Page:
On May 18 the Service Employees International Union petitioned the Federal Trade Commission to investigate the franchise industry. The request for investigation offers an extensive review of franchise agreements and franchise disclosure documents for 14 of the country’s largest franchise systems. The review finds a profound power imbalance in the industry, documenting how franchise agreements often allow franchisors to terminate franchisees for minor violations, and how franchisors often provide inadequate financial information to prospective franchisees. The filing elicited a flurry of news coverage, some of which is detailed below.
Politico (behind paywall):
The petition cited studies, surveys and articles accusing major franchisors of misrepresenting financial performance prospects to potential franchisees. The document asserted that franchisors retaliate unfairly against franchisees who join associations to lobby for fairer terms — some contracts ban participation in such associations outright — and often terminate franchise contracts on slender pretexts after franchisees have made an enormous cash investment.
Although the franchisor-franchisee relationship is regulated almost entirely at the state level, the FTC’s Franchise Rule and Business Opportunity Rule police the transparency of agreements between franchisors and franchisees. The petition asserts that “franchisees often enter into the relationship on the basis of inadequate or misleading financial performance information.”
The petition focuses on two main points: Franchisors aren’t required to share much financial information with prospective franchisees, and once a franchisee buys into a system, she has little power in her relationship with the corporate franchise system. The SEIU’s research into 14 major franchise chains, including Burger King, Great Clips, and Dunkin’ Donuts, found that each franchisor reserved the right to terminate a store owner’s franchise license for any violation of the system’s operating manual. All 14 chains also reserved the right to change the operating manual unilaterally.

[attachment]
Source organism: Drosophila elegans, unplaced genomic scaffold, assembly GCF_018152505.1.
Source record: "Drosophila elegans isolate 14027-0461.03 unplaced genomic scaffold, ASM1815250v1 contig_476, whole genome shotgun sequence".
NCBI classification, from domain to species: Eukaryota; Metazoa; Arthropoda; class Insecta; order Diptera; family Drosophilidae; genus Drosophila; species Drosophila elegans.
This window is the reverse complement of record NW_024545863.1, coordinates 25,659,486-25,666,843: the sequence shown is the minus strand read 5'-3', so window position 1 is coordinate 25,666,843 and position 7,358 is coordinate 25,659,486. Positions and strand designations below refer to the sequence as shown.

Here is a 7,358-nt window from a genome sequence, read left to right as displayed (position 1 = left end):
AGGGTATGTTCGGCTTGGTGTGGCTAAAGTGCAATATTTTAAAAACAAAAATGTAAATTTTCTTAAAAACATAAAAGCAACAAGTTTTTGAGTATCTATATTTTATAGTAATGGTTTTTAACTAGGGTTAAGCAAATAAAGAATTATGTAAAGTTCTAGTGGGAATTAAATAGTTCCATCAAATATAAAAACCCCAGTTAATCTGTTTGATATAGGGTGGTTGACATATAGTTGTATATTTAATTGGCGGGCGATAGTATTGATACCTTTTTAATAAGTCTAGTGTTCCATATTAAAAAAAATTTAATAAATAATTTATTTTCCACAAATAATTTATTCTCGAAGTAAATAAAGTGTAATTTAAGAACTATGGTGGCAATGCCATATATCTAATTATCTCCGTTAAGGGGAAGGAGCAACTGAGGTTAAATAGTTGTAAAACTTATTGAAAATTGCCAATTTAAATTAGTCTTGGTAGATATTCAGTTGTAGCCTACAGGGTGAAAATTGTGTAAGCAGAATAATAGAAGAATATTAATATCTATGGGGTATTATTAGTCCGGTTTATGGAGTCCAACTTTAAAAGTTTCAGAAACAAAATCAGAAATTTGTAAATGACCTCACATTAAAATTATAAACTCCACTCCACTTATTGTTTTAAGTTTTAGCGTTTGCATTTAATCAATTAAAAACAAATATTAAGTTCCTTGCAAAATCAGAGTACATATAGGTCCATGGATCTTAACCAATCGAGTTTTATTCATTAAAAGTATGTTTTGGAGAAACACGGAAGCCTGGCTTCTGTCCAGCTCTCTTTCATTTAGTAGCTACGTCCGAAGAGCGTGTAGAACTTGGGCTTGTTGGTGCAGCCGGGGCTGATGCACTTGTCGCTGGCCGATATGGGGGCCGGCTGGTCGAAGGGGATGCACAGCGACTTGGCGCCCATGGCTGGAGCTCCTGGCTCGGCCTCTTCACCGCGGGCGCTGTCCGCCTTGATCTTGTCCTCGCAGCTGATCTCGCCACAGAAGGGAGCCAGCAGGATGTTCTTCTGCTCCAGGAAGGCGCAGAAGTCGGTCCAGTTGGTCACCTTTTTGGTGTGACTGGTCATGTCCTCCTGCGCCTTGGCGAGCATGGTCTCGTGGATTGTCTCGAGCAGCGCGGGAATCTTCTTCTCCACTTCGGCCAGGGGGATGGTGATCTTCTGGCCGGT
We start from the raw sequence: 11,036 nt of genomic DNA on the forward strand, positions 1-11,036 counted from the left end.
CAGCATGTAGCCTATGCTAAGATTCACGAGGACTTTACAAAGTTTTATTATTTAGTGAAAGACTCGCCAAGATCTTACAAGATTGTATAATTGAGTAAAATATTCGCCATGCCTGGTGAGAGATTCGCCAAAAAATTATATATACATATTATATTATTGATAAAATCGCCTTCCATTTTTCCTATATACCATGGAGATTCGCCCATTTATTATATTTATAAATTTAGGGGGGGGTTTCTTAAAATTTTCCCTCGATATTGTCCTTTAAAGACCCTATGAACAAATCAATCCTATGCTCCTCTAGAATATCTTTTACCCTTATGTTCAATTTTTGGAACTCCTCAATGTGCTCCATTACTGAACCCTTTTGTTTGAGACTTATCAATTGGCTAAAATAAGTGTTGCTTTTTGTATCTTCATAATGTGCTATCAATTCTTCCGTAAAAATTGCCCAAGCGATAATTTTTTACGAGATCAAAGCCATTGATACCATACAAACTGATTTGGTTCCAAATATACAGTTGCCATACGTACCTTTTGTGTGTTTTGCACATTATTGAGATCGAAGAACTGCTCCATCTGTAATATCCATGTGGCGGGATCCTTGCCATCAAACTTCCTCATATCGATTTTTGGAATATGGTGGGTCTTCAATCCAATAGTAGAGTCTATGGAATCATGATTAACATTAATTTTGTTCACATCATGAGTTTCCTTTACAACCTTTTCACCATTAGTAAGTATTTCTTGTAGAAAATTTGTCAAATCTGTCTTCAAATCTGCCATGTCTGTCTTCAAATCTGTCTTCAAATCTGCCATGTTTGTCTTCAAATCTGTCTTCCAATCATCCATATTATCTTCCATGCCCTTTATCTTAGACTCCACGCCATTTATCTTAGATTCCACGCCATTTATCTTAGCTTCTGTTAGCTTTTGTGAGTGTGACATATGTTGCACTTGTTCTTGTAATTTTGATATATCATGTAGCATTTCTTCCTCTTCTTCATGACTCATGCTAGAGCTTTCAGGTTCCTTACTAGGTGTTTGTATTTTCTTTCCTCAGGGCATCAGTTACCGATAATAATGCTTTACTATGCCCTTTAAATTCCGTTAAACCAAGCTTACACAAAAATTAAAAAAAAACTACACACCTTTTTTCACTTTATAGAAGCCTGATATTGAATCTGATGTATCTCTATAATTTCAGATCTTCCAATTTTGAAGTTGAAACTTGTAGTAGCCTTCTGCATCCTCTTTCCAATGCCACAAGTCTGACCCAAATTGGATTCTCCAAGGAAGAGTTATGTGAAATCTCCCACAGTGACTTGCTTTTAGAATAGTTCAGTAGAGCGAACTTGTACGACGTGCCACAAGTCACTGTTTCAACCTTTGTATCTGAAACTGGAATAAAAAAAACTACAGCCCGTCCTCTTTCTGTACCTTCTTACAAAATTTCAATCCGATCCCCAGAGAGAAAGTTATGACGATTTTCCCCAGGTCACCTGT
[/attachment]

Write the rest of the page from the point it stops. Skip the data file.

… the union has drawn attention to what it portrays as the plight of franchisees. Last month, the SEIU released a poll highlighting the frustrations of franchise operators, and it has backed legislation in California that would rein in the ability of franchisers to terminate contracts with franchisees. In a Monday press call, Scott Courtney, assistant to the president of the SEIU, said the union’s goal of boosting wages in fast food is not possible “without reforming” the franchise model as a whole.
… Franchised businesses employ an estimated 9.1 million people and have consistently added jobs faster than non-franchised businesses in recent years, according to the petition. But unlike traditional small businesses, the SEIU said there’s an imbalance of contractual power in the franchise business model that favors the corporate leadership and places individual operators in financially uncertain situations.
… The SEIU alleges in its petition that franchisors are retaliating against franchisee owners who criticize corporate business practices, unfairly terminating and refusing to renew franchise contracts, interfering when franchisees try to transfer or sell their stores and forcing franchisees to make unreasonably costly capital upgrades.
And as Reuters pointed out, the press announcement, which featured a current and former McDonald’s franchisee, follows already building discontent from McDonald’s franchisees:
… A small but influential survey published in April suggested that relations between McDonald’s U.S. franchisees and the fast-food giant had hit a new low.
Franchisees complained in the anonymous poll that requirements for renovations and other upgrades, such as McDonald’s new “Create Your Taste” custom burger program, burden them with substantial debt.
Keep coming back to We Are Main Street as the FTC considers the petition and the potential action it will take.